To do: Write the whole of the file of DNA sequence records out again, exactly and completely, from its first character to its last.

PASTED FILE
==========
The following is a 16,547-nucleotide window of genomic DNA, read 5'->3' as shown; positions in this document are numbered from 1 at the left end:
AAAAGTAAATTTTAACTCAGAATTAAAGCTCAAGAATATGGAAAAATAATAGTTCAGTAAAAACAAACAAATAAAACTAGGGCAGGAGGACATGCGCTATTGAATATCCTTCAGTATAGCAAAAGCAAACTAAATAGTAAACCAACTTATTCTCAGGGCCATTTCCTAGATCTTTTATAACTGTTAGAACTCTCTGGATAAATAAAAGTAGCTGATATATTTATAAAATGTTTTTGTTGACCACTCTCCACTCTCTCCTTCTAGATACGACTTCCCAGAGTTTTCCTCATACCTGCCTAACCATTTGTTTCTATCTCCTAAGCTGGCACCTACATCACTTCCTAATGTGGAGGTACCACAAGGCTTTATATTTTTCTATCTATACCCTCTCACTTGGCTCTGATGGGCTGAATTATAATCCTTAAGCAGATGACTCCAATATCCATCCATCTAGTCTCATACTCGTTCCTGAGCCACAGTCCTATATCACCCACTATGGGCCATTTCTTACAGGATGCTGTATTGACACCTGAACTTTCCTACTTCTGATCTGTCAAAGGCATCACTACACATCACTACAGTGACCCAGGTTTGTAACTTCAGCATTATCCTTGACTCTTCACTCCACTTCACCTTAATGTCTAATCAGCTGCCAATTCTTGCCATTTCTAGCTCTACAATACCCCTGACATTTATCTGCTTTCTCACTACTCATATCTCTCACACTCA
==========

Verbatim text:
The following is a 16,547-nucleotide window of genomic DNA, read 5'->3' as shown; positions in this document are numbered from 1 at the left end:
AAAAGTAAATTTTAACTCAGAATTAAAGCTCAAGAATATGGAAAAATAATAGTTCAGTAAAAACAAACAAATAAAACTAGGGCAGGAGGACATGCGCTATTGAATATCCTTCAGTATAGCAAAAGCAAACTAAATAGTAAACCAACTTATTCTCAGGGCCATTTCCTAGATCTTTTATAACTGTTAGAACTCTCTGGATAAATAAAAGTAGCTGATATATTTATAAAATGTTTTTGTTGACCACTCTCCACTCTCTCCTTCTAGATACGACTTCCCAGAGTTTTCCTCATACCTGCCTAACCATTTGTTTCTATCTCCTAAGCTGGCACCTACATCACTTCCTAATGTGGAGGTACCACAAGGCTTTATATTTTTCTATCTATACCCTCTCACTTGGCTCTGATGGGCTGAATTATAATCCTTAAGCAGATGACTCCAATATCCATCCATCTAGTCTCATACTCGTTCCTGAGCCACAGTCCTATATCACCCACTATGGGCCATTTCTTACAGGATGCTGTATTGACACCTGAACTTTCCTACTTCTGATCTGTCAAAGGCATCACTACACATCACTACAGTGACCCAGGTTTGTAACTTCAGCATTATCCTTGACTCTTCACTCCACTTCACCTTAATGTCTAATCAGCTGCCAATTCTTGCCATTTCTAGCTCTACAATACCCCTGACATTTATCTGCTTTCTCACTACTCATATCTCTCACACTCA